Bones from an Iron Age massacre paint a violent picture of prehistoric Europe

Unburied victims and abandoned jewelry suggest a power struggle rather than plunder

bones from ancient Iberian massacre

A new analysis of ancient remains suggests that a violent massacre occurred at a site in what’s now Spain at least 2,200 years ago. Scientists found this amputated forearm with five copper-alloy bracelets still attached.

T. Fernández-Crespo, A. Llanos, J. Ordoño, R. J. Schulting, © Antiquity Publications Ltd, 2020

Attacked from behind and at times dismembered, the fallen residents of an ancient Iberian village add to evidence that prehistoric Europe was a violent place.

Violence in ancient Europe isn’t unheard of, with some unearthed massacres attributed to power struggles after the fall of the Roman Empire around 1,500 years ago (SN: 4/25/18). But a new analysis of bones from 13 victims suggests that a violent massacre occurred at a site in what’s now Spain centuries before the Romans arrived, researchers report October 1 in Antiquity.

Finding “partially burnt skeletons and scattered human bones with unhealed injuries caused by sharp weapons demonstrated that this was an extremely violent event,” says archaeologist Javier Ordoño Daubagna of Arkikus, an archaeological research company in Vitoria-Gasteiz, Spain.

Ordoño Daubagna and colleagues examined nine adults, two adolescents, a young child and one infant who died sometime between 365 and 195 B.C., in the ancient village of La Hoya. One of the adults was decapitated in a single blow, the team found. And one of the adolescents, a female, had her arm cut off. The researchers found the arm bones nearly three meters away from the girl’s skeleton, with five copper-alloy bracelets still attached.

Cracks and flaking of the outer layers of some of the bones suggest that the victims were abandoned after they died, rather than buried, the report shows. Other people may have been trapped inside burning buildings — bone shrinkage and discoloration suggest that the remains were in a fire that reached 350° to 650° Celsius. The fact that the bones were only partially burned suggest that they were not scorched during cremation, a common ritual at the time, the researchers say.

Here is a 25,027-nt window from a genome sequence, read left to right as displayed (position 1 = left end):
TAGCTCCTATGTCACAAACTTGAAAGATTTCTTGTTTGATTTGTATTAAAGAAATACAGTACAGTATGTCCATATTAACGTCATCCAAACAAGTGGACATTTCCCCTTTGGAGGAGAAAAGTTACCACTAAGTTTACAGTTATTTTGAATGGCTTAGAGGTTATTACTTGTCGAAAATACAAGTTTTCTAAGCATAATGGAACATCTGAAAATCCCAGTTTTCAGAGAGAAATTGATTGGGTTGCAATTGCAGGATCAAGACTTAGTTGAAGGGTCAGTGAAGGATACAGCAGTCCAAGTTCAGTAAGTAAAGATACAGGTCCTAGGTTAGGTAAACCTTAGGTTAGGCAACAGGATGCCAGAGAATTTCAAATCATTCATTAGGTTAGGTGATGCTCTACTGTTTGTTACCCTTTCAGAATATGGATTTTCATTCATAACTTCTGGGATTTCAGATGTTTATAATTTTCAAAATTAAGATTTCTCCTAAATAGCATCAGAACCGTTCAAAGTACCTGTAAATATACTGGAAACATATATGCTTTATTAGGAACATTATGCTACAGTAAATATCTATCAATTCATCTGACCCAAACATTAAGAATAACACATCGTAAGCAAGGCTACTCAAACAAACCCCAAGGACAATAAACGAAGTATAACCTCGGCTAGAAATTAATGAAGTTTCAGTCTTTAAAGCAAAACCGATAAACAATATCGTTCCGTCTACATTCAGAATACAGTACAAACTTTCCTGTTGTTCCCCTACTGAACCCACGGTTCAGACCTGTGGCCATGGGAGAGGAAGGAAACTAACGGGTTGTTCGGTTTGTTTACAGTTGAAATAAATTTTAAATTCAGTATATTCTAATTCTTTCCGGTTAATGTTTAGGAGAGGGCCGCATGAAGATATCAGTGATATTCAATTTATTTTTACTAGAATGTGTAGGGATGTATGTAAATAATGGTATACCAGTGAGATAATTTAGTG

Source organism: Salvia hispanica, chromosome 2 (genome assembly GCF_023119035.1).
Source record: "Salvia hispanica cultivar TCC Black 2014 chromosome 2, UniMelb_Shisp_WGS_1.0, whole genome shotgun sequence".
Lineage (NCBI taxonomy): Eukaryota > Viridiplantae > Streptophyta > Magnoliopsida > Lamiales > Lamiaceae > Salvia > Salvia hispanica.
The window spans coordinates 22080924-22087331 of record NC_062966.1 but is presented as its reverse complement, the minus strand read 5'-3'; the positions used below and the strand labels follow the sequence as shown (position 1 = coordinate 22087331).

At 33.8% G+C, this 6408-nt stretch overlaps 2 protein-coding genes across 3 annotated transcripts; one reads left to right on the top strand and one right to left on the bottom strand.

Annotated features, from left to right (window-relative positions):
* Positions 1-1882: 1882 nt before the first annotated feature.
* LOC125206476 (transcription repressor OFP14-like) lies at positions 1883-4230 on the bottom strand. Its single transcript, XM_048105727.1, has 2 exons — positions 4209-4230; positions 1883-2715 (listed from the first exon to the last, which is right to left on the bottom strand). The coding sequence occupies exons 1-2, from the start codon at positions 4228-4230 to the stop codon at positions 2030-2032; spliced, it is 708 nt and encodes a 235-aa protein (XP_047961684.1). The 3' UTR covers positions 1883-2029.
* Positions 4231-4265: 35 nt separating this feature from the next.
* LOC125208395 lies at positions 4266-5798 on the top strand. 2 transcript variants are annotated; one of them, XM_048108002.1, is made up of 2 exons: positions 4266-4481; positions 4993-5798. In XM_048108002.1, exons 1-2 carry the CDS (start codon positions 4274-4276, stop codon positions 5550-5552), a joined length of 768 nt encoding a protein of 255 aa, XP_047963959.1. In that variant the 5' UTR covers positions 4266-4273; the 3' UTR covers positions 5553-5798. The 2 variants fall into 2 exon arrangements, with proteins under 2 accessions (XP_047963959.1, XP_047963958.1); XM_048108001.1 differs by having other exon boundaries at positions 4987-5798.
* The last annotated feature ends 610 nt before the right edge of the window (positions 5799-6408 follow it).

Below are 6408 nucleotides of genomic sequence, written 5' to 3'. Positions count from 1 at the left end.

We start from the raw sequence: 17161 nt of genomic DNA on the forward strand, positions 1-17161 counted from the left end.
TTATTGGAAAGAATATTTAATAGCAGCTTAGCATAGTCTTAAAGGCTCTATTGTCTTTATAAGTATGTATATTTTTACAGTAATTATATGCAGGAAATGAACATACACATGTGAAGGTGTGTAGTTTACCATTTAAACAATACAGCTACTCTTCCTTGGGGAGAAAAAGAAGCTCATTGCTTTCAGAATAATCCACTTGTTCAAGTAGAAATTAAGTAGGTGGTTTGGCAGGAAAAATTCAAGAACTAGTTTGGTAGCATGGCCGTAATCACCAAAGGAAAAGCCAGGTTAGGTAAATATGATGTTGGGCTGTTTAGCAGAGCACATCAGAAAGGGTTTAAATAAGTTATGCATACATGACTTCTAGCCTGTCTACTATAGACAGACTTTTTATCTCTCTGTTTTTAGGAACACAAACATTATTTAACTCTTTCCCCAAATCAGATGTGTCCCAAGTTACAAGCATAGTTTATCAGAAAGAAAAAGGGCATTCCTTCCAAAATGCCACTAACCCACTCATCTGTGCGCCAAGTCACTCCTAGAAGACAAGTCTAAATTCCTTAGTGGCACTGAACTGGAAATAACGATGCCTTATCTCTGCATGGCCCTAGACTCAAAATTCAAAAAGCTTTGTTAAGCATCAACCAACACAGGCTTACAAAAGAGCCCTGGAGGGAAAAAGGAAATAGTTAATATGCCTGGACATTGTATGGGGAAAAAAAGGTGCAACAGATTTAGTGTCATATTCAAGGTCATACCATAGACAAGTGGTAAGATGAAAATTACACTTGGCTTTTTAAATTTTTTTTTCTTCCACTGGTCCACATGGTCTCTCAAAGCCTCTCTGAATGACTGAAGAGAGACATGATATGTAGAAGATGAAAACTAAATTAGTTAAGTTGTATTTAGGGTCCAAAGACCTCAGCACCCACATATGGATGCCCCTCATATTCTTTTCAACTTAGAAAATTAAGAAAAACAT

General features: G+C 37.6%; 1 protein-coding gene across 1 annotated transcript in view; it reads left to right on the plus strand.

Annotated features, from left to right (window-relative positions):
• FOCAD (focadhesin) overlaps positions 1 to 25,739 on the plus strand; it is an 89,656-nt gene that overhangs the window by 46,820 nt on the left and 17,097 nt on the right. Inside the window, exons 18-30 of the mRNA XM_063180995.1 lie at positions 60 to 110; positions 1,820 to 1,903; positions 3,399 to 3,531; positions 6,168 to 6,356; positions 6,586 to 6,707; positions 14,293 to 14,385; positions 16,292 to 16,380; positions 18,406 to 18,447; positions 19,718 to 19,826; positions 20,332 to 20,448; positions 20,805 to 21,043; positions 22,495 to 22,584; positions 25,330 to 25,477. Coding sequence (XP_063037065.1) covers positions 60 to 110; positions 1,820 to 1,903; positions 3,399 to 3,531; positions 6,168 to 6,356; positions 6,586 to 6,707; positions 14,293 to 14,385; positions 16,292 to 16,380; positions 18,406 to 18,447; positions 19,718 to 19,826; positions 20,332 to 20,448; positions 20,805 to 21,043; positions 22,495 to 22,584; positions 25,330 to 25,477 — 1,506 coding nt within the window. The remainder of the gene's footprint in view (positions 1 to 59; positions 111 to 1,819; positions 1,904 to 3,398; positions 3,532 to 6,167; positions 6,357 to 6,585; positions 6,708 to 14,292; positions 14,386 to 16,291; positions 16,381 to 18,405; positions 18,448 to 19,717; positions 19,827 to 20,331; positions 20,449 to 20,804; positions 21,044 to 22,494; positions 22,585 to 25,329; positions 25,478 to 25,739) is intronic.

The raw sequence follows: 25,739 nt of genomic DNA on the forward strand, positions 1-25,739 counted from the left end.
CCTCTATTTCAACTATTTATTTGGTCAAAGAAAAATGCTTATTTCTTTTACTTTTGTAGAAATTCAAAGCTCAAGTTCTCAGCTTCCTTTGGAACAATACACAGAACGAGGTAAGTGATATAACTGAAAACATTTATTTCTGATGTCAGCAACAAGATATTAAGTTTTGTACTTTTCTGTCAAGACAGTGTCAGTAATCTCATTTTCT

“The nature of the injuries, the presence of women and young children as victims and the context of where the human remains were found on the site all indicated that this was not a battle between anything like matched forces,” says coauthor Rick Schulting, an archaeologist at the University of Oxford. “This was not a battle between noble warriors.”

The study supports the idea that Iron Age societies on the Iberian Peninsula were fully capable of resorting to brutal violence as a means of settling disputes, the researchers argue. “We can conclude that the aim of the attackers was the total destruction of La Hoya, perhaps by a rival center for political and economic dominance in the area,” Ordoño Daubagna says.

In-depth accounts of similar attacks during the pre-Roman Iron Age are rare, but this sort of violence may have been more common than scientists have realized. During that time, “power was gained by violence and control over resources,” explains Ludvig Papmehl-Dufay, an archaeologist at Linnaeus University in Kalmar, Sweden, who wasn’t involved in the study. If people think of the past as something peaceful and idealized, he says, “that needs to be revised.”

Curtis Segarra was a fall 2020 science writing intern at Science News. He has a bachelor’s degree in Earth systems science from Trinity University. He is completing a master’s program in science journalism at New York University. His work has been published at Mongabay, News-O-Matic, and Scienceline.

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